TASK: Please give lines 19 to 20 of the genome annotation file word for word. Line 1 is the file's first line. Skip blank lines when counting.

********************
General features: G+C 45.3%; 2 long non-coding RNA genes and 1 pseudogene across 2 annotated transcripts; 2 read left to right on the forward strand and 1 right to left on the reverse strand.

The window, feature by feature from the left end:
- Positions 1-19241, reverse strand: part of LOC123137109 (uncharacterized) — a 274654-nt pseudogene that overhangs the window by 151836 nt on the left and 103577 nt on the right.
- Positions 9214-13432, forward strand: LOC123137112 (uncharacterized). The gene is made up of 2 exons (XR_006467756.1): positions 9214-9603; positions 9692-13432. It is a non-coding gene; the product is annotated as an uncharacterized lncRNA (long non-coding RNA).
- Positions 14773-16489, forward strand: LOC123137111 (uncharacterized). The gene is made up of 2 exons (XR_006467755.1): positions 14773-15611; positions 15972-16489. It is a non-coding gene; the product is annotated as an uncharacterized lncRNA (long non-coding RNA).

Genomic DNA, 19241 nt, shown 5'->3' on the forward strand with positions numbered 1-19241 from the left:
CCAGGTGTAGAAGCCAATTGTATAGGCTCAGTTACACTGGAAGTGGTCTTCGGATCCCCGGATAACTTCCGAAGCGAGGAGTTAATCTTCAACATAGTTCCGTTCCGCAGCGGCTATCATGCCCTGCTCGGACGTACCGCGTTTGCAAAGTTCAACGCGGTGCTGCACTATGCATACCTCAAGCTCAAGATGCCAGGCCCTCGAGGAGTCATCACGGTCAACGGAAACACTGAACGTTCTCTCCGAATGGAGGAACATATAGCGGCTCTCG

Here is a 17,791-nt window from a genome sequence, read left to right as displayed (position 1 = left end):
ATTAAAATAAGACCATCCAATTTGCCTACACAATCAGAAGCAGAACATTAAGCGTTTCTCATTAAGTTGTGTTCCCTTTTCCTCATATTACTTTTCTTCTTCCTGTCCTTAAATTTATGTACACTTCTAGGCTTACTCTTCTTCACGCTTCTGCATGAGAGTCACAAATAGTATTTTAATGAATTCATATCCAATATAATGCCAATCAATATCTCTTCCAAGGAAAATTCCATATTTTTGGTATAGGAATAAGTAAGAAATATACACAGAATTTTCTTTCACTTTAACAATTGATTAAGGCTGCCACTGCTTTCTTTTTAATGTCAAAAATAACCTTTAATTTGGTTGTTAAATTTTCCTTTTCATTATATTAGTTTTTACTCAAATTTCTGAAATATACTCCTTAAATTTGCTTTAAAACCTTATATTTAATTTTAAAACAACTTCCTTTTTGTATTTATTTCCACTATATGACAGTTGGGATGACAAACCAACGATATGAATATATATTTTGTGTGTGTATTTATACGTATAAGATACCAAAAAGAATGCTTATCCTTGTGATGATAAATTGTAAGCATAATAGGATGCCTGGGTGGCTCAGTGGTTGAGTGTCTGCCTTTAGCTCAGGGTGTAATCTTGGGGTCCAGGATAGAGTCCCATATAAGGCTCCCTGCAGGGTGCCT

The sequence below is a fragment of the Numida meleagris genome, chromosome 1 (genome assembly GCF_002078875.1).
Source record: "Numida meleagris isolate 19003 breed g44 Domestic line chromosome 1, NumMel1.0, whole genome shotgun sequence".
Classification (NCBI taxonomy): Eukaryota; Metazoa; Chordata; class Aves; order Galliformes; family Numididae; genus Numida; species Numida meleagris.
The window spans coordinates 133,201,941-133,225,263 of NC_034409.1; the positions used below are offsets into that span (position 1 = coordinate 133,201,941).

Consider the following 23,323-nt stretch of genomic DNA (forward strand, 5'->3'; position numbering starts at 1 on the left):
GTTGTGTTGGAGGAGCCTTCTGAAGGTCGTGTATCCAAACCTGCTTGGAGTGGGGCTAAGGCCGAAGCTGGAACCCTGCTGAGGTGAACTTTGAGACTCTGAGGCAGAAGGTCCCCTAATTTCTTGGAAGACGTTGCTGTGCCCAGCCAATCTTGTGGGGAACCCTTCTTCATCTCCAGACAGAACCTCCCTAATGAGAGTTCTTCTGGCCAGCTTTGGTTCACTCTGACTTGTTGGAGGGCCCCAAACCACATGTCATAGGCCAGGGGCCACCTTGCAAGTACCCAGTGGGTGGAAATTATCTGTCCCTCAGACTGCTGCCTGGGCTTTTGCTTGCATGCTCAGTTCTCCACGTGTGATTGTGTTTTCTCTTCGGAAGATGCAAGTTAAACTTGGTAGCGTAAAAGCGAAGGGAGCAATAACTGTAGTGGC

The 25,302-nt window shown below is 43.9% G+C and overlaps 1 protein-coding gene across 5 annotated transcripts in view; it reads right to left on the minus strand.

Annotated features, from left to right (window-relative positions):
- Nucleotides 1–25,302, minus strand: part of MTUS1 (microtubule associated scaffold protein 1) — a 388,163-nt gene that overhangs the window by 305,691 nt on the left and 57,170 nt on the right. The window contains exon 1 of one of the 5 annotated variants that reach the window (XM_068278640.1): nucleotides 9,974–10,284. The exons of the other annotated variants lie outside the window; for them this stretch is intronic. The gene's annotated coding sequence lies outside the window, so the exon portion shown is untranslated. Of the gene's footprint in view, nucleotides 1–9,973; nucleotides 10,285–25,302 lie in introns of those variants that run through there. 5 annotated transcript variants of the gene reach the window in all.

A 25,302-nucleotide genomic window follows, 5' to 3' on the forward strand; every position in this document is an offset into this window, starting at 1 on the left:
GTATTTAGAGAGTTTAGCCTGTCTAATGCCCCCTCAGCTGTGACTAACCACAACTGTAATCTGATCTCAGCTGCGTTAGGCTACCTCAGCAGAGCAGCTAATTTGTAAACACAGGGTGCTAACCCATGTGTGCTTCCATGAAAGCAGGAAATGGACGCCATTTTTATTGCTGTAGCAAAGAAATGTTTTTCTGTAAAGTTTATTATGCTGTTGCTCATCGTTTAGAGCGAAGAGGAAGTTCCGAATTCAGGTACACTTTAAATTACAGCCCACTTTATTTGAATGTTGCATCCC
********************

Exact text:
A 25,302-nucleotide genomic window follows, 5' to 3' on the forward strand; every position in this document is an offset into this window, starting at 1 on the left:
GTATTTAGAGAGTTTAGCCTGTCTAATGCCCCCTCAGCTGTGACTAACCACAACTGTAATCTGATCTCAGCTGCGTTAGGCTACCTCAGCAGAGCAGCTAATTTGTAAACACAGGGTGCTAACCCATGTGTGCTTCCATGAAAGCAGGAAATGGACGCCATTTTTATTGCTGTAGCAAAGAAATGTTTTTCTGTAAAGTTTATTATGCTGTTGCTCATCGTTTAGAGCGAAGAGGAAGTTCCGAATTCAGGTACACTTTAAATTACAGCCCACTTTATTTGAATGTTGCATCCC